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Genre As A Tool For Meaning

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Genre is a powerful tool. Fantasy, Horror, Sci Fi, Historical Fiction, Anime… the definition of genre is broad and wiggly, but no matter how you’re defining it genre plays an interesting roll in how we tell our stories. While present in all media, genre is specifically a focus of tabletop roleplaying games and LARPs, where a realistic setting is the odd one out (except in the original concept of Nordic LARP, where the rule is no dragons, no NYC). This means our stories have so much potential to be packed full of meaning about ideas that spawn from the cultural consciousness.

How Humans Make Meaning

Every game has a message. Games are stories, especially roleplaying games, where we play characters and interact with narrative and create tales together. We are collaborative storytellers when we play roleplaying games. Stories are how we humans make meaning of our world. All stories have meaning, all roleplaying games have meaning. 

 Stories are how we humans make meaning of our world. All stories have meaning, all roleplaying games have meaning. 

Who you are means you often get the privilege of “just telling stories” without thinking about their meaning, and there’s an implicit power in that ability. How much you admit the meaning in the stories you are telling, how intentional the meaning is in that story, and what your subconscious unthinking mind creates in a story are all conveying messages. Meaning is conveyed through storytelling.

A Love Of Genre

Storytelling is a way of sharing images, characters, and journeys in a world that the storyteller wants to see. Genre and speculative fiction allows us to imagine so many different ways this could occur, outside the boundaries of modern life. What’s so awesome about genre is that we can wrestle with these big themes and big ideas that we face in contemporary life without having to skirt away from the heaviness of those themes. Genres give us freedom to imagine different worlds and rules of existence and realities… which is why speculative fiction is such a meaningful tool for feminists and marginalized folks in particular. We can imagine better futures for ourselves.

Genre is an alibi for these meanings in stories.  We can wrap up these meanings in afrofuturism and speculative feminism, space opera and other worlds, other times, fantastical times. In these other worlds we can imagine what these burning questions in our modern lives might be like in a different scenario than the one in the real world. That imagining can lead us to real solutions in our minds and hearts.

Genre Games

In Call of Cthulhu players approach the horrific and the unknown to try and see more than humans can see, and are punished because of this curiosity. In Dungeons & Dragons, players travel to different locations and use their wits and weapons to solve puzzles, find treasure, to gain power over time. In Blades in the Dark criminals survive in a dark city by making their fortunes against all odds. These all have implicit meaning behind them, and paint the world with different brushes to purposefully tell specific stories about specific types of people.

 If we were to drop these themes into stories of straight drama, they’d be too on the nose. Who would want to play a game about traveling to a different country, attacking a group of people it’s decided are evil without really getting to know them, and stealing their treasure so you can become more powerful, for example?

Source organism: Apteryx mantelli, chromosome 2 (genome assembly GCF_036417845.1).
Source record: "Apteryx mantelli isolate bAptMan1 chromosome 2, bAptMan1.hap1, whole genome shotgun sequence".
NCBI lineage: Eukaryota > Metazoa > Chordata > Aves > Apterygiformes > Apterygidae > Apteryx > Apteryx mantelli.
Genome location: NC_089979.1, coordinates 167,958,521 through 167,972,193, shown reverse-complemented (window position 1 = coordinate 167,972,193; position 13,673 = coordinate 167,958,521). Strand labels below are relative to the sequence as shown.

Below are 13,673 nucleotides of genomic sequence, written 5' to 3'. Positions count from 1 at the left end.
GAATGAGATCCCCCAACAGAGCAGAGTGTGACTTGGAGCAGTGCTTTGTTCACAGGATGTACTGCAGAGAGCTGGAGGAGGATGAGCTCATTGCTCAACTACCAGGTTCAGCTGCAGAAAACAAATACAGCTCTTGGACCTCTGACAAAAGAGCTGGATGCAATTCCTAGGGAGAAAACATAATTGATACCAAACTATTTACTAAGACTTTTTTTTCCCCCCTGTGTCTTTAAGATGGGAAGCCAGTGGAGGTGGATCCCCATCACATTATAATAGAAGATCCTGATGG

If we were to drop these themes into stories of straight drama, they’d be too on the nose. Who would want to play a game about traveling to a different country, attacking a group of people it’s decided are evil without really getting to know them, and stealing their treasure so you can become more powerful, for example? When put in a realistic context, it’s easy to see the colonialist meaning behind that story. Genre acts as an alibi for stories though! If you’re fighting dragons, it’s easy to tell they’re evil, right?

Genre As Intentional Tool

While unintentional meaning can arise from genre stories that don’t consider the meaning behind the story, many genre games do a great job of using genre as an alibi to talk about serious things. In the tradition of Octavia Butler and Ursula K. Le Guin with their social science fiction, roleplaying games can tell meaningful fantastical stories about our current lives and identities.

The Blades in the Dark example above is derived heavily from the TV show The Wire, which is about how marginalized people don’t have many choices when the system doesn’t support them, and criminal action is the only way to survive. Mutants in the Night, much like the X-Men, uses the sci fi concept of mutants to highlight the lives of marginalized folks and how to fight back against systems of oppression. Monsterhearts uses monster romance as a metaphor for realizing you’re queer as a teenager. Kagematsu takes a typical samurai tale and subverts it by making the women of the village the main characters, thus portraying the gendered assumptions of emotional work.

 

The potential of genre as a tool to tell stories about contemporary issues is huge! Especially in roleplaying games, where we act out the lived experiences of the characters in the tale, and gain empathy through doing so. The fantastical and the unreal have great power in our imaginations. What meaning do your stories tell? What genre games tell your favorite types of stories about our contemporary lives? Let me know in the comments!

 

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1 Comment To "Genre As A Tool For Meaning"

#1 Comment By Toldain On August 7, 2018 @ 5:17 pm

I’ve got nothing to add to this, I just want to give it a +1.